Bush can't complain that he couldn't have seen this happening. A quick web search turned up this Christian Science Monitor story from September 27, 2001, which adequately answered his question "Why do they hate us" (in fact, that's the headline).
Jamal al-Adimi, a US-educated Yemeni lawyer, speaks for many when he warns that "if violence escalates, you bring seeds and water for terrorism. You kill someone's brother or mother, and you will just get more crazy people."
Trying to root out terrorism without re-ploughing the soil in which it grows - which means rethinking the policies that breed anti-American sentiment - is unlikely to succeed, say ordinary Middle Easterners and some of their leaders.
On the practical level, Hariri points out, "launching a war is in the hands of the Americans, but winning it needs everybody. And that means everybody should see that he has an interest in joining the coalition" that Washington is building.
I also found this article by Tom Maertens, a former senior counter-terrorism official at the State Department, who puts the record straight about the reasons behind hatred of the US.
"One of the axioms of military strategy," Maertens writes, "is know your enemy. Bush has claimed that terrorists attacked us because they "hate freedom". What they really hate is US policies: our unquestioning support for Israel and its settlements in the Palestinian areas; the stationing of U.S. troops in Saudi Arabia and Afghanistan; our support for repressive Arab governments, and our invasion of Iraq."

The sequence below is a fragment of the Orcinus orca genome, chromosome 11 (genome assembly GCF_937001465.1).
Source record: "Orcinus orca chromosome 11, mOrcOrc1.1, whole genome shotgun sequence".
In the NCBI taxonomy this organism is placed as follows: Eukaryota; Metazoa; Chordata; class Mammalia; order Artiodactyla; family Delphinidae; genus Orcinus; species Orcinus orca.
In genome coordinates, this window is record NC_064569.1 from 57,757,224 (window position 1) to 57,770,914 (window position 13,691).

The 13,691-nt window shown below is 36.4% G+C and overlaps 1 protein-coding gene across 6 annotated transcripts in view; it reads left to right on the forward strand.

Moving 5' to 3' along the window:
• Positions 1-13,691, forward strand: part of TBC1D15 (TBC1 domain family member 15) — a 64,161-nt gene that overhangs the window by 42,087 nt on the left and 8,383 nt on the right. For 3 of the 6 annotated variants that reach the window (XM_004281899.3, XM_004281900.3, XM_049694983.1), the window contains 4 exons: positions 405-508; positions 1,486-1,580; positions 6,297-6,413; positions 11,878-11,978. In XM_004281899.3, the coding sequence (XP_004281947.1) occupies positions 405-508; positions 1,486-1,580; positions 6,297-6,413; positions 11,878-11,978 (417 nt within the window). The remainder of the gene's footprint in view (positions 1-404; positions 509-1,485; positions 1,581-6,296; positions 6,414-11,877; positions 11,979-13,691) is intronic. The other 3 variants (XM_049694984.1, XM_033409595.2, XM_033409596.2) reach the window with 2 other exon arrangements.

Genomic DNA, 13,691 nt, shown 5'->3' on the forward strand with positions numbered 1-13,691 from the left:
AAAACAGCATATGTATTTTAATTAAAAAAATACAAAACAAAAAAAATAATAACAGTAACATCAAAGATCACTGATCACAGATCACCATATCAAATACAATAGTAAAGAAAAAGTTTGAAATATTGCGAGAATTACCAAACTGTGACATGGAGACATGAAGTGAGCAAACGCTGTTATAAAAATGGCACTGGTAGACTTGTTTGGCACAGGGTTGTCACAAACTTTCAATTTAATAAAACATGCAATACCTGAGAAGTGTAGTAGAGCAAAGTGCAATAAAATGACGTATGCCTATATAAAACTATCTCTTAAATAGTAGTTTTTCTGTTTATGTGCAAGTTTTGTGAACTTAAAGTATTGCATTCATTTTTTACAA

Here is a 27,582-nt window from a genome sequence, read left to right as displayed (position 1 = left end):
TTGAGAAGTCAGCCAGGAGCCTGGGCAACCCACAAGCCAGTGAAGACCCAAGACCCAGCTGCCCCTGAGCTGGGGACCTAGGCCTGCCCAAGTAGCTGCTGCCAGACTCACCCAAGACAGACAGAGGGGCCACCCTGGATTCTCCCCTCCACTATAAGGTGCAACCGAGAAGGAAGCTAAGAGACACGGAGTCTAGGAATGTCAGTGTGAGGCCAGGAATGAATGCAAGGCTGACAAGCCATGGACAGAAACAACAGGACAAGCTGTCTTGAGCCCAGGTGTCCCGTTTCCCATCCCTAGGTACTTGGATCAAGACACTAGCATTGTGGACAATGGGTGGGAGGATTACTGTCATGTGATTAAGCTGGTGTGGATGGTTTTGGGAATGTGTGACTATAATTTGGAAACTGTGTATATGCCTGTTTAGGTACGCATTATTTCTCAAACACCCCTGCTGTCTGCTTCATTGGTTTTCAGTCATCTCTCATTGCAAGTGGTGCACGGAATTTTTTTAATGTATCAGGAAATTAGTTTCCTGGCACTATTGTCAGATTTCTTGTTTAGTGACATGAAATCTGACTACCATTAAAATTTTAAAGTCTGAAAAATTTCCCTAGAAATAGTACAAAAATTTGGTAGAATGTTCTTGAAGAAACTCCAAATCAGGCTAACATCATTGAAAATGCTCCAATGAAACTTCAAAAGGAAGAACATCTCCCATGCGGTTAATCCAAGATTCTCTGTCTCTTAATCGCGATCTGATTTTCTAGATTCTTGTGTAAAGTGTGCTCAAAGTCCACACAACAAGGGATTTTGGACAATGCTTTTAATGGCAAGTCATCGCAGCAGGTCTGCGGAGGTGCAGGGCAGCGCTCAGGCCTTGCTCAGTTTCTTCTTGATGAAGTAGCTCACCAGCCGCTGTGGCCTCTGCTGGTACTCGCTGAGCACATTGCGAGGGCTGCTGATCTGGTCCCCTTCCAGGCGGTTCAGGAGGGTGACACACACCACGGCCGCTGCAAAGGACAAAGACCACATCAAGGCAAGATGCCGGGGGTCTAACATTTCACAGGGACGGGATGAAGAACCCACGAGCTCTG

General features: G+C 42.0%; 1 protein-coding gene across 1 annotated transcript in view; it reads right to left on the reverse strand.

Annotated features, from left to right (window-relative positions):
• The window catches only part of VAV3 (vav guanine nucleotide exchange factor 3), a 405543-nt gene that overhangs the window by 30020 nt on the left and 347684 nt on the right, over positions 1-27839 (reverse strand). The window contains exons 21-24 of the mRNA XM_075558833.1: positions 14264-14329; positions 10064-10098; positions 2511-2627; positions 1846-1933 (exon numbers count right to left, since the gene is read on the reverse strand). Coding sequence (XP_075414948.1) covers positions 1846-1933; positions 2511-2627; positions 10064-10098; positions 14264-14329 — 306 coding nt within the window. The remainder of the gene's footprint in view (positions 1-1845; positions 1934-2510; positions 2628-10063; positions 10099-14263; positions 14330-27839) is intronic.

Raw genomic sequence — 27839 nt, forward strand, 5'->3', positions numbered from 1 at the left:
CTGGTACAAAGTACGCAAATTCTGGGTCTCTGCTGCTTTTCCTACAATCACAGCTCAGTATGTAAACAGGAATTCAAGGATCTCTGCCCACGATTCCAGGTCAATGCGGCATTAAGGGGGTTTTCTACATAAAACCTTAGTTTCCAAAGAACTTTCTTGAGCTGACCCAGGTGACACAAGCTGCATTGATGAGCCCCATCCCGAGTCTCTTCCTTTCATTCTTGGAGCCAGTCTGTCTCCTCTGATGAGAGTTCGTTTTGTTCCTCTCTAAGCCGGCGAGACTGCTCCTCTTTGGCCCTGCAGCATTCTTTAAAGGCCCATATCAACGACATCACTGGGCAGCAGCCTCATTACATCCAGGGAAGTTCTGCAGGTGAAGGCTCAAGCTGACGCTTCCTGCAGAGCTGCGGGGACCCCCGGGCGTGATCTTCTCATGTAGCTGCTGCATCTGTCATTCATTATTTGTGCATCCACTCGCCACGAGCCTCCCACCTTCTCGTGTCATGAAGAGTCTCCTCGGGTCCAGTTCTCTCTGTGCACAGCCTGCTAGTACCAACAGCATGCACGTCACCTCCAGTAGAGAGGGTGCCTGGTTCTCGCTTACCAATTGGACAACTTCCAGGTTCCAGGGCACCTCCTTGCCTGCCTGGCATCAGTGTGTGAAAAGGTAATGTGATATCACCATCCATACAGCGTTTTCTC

He adds, "The current administration has exacerbated Arab hostility. It has abandoned our traditional evenhanded role as the honest broker in the Middle East peace process and - for the first time in US history - endorsed Jewish settlements on the West Bank."
If I was to meet President Bush I would suggest he read (or re-read) those articles and then delve into a book penned by a senior US intelligence official under the mantle Anonymous, called: "Imperial Hubris: Why The West Is Losing The War On Terror".
After a brief history lesson, the intelligence man turned author boldly predicts the occupations in Afghanistan and Iraq are doomed to failure and reinforces that it is government policies which make America unsafe and which, ironically, makes the US about the best ally Osama bin Laden ever had.
In no way does this other way of looking at terrorism mean these people are soft. In fact, Anonymous subscribes to the same way of waging war as a US Navy admiral who famously said during World War 2 the best way to win was to "kill Japs, kill Japs, kill more Japs". Understanding does not mean sympathy, but, perhaps, a better way of seeing how US policies are perceived around the world.
Until President Bush starts listening to and understanding these other points of view, then the coffins draped in American flags may keep being flown back in greater numbers and the more likely it is that Afghanistan and Iraq will turn into not one Vietnam, but two.